Only a fraction of the people who need treatment for addiction receive help, largely because of the immense stigma of addiction. In this respect, stigma costs lives.

Public education can help people to understand that addiction is a treatable illness, not a moral failing. Much as society has reduced the stigma of illnesses such as leprosy and cancer, the stigma of addiction can be overcome.

By openly advocating for policy changes and the rights of addicted people, friends and family of addicted people can join with people in recovery to overcome the shame associated with this illness.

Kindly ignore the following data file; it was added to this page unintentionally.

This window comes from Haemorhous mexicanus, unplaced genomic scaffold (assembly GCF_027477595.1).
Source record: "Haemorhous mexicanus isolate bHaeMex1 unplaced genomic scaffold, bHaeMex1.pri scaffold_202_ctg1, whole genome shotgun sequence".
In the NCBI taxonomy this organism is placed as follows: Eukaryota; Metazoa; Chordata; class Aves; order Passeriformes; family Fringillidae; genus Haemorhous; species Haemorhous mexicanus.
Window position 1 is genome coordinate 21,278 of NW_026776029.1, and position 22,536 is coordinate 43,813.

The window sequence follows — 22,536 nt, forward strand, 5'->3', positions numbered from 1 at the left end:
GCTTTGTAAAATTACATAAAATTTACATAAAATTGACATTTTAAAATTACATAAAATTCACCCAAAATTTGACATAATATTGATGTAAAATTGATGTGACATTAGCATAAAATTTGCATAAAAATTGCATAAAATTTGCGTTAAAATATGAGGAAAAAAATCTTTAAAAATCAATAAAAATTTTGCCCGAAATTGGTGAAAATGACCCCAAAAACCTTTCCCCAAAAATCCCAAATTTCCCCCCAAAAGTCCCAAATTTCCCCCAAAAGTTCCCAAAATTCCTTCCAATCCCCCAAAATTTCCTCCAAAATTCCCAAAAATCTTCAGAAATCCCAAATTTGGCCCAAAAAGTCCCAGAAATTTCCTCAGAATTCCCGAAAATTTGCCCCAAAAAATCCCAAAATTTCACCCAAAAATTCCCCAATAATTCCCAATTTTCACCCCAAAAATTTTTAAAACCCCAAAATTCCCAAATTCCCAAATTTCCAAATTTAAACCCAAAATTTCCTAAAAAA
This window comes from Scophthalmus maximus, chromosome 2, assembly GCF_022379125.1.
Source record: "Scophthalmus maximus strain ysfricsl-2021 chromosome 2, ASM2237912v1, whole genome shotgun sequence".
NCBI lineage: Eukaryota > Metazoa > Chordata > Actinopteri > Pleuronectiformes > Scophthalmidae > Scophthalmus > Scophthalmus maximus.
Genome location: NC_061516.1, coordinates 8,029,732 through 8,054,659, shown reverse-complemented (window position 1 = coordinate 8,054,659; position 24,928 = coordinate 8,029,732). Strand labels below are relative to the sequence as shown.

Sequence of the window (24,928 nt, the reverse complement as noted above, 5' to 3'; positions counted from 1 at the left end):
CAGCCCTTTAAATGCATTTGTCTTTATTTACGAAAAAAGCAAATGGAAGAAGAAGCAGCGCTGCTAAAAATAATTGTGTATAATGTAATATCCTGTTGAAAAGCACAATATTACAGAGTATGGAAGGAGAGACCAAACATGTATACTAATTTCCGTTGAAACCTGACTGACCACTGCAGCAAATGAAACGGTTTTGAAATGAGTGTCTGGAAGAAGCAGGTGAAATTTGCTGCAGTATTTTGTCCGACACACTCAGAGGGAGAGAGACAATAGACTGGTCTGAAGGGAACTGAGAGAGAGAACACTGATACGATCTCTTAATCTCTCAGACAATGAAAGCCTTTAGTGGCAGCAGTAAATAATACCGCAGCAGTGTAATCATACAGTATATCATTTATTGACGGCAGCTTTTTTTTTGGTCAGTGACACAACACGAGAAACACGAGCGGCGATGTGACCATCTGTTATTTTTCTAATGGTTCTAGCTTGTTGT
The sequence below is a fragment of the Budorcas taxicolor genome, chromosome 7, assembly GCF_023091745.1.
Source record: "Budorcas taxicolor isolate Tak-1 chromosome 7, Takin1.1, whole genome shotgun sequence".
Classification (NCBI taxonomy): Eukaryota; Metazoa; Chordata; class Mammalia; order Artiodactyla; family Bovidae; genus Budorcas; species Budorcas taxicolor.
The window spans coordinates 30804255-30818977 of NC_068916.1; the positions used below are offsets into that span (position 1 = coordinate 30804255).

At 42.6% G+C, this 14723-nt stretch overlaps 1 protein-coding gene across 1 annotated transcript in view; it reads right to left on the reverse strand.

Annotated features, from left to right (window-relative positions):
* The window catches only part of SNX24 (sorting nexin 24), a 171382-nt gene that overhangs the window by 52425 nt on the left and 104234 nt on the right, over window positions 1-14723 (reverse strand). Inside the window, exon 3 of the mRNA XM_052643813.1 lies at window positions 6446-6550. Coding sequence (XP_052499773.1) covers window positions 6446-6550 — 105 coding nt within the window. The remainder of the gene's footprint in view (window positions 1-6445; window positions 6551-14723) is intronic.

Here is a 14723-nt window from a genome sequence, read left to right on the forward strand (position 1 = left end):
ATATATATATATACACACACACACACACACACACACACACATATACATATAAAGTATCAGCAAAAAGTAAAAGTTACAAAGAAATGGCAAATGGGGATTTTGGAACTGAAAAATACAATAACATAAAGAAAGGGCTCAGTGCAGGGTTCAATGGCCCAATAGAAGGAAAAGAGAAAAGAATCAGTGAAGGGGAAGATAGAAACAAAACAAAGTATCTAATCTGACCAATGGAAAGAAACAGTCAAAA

Recovery advocates have organized across the country to support the efforts of people in long-term recovery to lead productive lives. Antidiscrimination laws protect people recovering from addiction as they seek employment, education, housing and services. Learn what steps to take if you feel you've been a victim of discrimination.

Most people with addiction have jobs. Employers can save on healthcare and lost productivity costs by improving the access of employees to quality addiction treatment.









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